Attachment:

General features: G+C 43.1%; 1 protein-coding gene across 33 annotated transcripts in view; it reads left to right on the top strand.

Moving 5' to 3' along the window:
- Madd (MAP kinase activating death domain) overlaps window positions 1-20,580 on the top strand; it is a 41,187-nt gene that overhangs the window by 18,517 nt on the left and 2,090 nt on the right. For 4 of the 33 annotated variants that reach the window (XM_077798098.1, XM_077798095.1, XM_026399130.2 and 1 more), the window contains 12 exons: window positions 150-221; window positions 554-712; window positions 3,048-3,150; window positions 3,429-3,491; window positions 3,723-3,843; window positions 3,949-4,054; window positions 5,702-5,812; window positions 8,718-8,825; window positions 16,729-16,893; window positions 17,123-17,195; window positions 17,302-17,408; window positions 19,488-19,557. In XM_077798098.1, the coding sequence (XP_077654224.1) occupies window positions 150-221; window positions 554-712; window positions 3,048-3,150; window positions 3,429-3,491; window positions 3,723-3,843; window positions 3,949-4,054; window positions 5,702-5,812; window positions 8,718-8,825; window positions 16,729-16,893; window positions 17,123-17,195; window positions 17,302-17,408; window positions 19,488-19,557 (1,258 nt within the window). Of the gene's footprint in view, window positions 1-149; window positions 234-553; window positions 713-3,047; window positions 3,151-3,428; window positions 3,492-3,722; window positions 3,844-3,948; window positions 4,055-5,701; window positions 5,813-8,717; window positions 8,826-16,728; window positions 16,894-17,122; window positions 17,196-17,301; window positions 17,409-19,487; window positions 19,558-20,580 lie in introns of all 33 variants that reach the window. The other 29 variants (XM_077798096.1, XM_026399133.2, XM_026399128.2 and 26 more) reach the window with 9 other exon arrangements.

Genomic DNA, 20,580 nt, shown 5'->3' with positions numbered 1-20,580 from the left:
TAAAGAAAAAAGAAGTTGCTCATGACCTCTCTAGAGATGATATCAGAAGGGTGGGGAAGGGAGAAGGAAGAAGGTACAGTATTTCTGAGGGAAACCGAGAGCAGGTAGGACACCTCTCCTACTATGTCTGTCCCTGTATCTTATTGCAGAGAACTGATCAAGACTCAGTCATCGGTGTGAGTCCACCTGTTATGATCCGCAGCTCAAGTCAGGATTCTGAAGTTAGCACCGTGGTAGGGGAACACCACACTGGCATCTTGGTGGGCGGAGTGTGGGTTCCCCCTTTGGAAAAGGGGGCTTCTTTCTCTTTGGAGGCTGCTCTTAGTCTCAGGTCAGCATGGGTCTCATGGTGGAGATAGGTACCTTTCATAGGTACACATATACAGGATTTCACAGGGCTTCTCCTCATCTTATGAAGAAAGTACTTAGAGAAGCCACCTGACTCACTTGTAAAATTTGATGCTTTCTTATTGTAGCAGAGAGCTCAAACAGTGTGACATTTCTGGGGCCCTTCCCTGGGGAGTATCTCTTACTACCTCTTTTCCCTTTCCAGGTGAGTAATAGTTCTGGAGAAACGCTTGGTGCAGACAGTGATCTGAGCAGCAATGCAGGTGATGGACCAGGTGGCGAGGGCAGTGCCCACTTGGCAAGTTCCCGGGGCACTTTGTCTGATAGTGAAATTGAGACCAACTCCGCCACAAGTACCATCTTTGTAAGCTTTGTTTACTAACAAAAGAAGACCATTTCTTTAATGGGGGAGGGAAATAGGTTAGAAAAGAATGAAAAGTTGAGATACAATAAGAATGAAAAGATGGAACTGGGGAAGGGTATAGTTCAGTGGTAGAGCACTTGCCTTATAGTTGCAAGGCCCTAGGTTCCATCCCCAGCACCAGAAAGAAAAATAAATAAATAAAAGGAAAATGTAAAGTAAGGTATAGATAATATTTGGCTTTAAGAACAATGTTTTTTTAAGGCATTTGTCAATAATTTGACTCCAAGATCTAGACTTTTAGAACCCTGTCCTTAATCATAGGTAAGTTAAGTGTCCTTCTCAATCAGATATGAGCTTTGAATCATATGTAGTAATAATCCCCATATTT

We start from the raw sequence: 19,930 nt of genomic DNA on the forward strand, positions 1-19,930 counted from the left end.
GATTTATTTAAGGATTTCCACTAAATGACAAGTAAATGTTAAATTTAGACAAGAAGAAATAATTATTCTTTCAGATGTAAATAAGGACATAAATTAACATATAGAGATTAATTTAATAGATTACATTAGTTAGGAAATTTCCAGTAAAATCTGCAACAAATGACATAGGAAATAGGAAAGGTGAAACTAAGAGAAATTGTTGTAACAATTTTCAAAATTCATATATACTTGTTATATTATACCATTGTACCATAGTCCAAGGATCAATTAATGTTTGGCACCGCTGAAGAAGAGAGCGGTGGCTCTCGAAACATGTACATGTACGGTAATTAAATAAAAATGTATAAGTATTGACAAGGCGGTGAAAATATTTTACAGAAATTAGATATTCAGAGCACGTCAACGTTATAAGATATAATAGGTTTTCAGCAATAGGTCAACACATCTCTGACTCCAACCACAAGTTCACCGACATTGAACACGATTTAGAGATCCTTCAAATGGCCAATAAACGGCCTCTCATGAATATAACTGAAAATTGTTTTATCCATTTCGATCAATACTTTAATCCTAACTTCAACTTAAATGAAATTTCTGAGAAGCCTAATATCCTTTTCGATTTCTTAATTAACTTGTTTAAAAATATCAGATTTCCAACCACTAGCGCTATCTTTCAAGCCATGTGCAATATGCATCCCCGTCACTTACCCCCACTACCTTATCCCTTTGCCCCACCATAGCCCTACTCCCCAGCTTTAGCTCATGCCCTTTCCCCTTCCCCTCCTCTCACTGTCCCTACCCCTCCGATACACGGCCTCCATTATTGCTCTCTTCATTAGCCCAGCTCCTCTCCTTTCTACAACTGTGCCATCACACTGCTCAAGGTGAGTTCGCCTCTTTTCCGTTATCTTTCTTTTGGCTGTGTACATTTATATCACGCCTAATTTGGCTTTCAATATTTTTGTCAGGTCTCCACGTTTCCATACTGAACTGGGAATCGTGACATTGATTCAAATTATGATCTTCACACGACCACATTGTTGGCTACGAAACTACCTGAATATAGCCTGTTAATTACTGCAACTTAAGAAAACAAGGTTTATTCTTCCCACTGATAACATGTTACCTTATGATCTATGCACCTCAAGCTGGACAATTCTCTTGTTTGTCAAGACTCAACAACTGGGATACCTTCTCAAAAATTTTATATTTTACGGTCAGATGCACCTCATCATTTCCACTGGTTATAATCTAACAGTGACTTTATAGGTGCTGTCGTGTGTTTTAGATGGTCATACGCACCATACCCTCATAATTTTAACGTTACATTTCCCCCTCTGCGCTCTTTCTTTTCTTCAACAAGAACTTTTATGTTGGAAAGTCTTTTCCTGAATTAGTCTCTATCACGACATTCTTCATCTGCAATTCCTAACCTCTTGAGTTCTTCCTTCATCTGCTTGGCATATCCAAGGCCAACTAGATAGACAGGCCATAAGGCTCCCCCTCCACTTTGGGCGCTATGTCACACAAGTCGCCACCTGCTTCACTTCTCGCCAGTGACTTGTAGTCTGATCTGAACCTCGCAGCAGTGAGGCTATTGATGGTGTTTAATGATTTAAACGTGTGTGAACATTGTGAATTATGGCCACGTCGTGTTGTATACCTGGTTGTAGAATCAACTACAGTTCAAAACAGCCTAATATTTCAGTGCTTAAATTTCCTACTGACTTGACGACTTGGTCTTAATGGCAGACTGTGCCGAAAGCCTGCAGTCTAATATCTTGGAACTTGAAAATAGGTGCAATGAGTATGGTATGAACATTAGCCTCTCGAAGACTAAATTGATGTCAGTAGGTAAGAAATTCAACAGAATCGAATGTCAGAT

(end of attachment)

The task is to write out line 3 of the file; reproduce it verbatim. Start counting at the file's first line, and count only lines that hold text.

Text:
- Madd (MAP kinase activating death domain) overlaps window positions 1-20,580 on the top strand; it is a 41,187-nt gene that overhangs the window by 18,517 nt on the left and 2,090 nt on the right. For 4 of the 33 annotated variants that reach the window (XM_077798098.1, XM_077798095.1, XM_026399130.2 and 1 more), the window contains 12 exons: window positions 150-221; window positions 554-712; window positions 3,048-3,150; window positions 3,429-3,491; window positions 3,723-3,843; window positions 3,949-4,054; window positions 5,702-5,812; window positions 8,718-8,825; window positions 16,729-16,893; window positions 17,123-17,195; window positions 17,302-17,408; window positions 19,488-19,557. In XM_077798098.1, the coding sequence (XP_077654224.1) occupies window positions 150-221; window positions 554-712; window positions 3,048-3,150; window positions 3,429-3,491; window positions 3,723-3,843; window positions 3,949-4,054; window positions 5,702-5,812; window positions 8,718-8,825; window positions 16,729-16,893; window positions 17,123-17,195; window positions 17,302-17,408; window positions 19,488-19,557 (1,258 nt within the window). Of the gene's footprint in view, window positions 1-149; window positions 234-553; window positions 713-3,047; window positions 3,151-3,428; window positions 3,492-3,722; window positions 3,844-3,948; window positions 4,055-5,701; window positions 5,813-8,717; window positions 8,826-16,728; window positions 16,894-17,122; window positions 17,196-17,301; window positions 17,409-19,487; window positions 19,558-20,580 lie in introns of all 33 variants that reach the window. The other 29 variants (XM_077798096.1, XM_026399133.2, XM_026399128.2 and 26 more) reach the window with 9 other exon arrangements.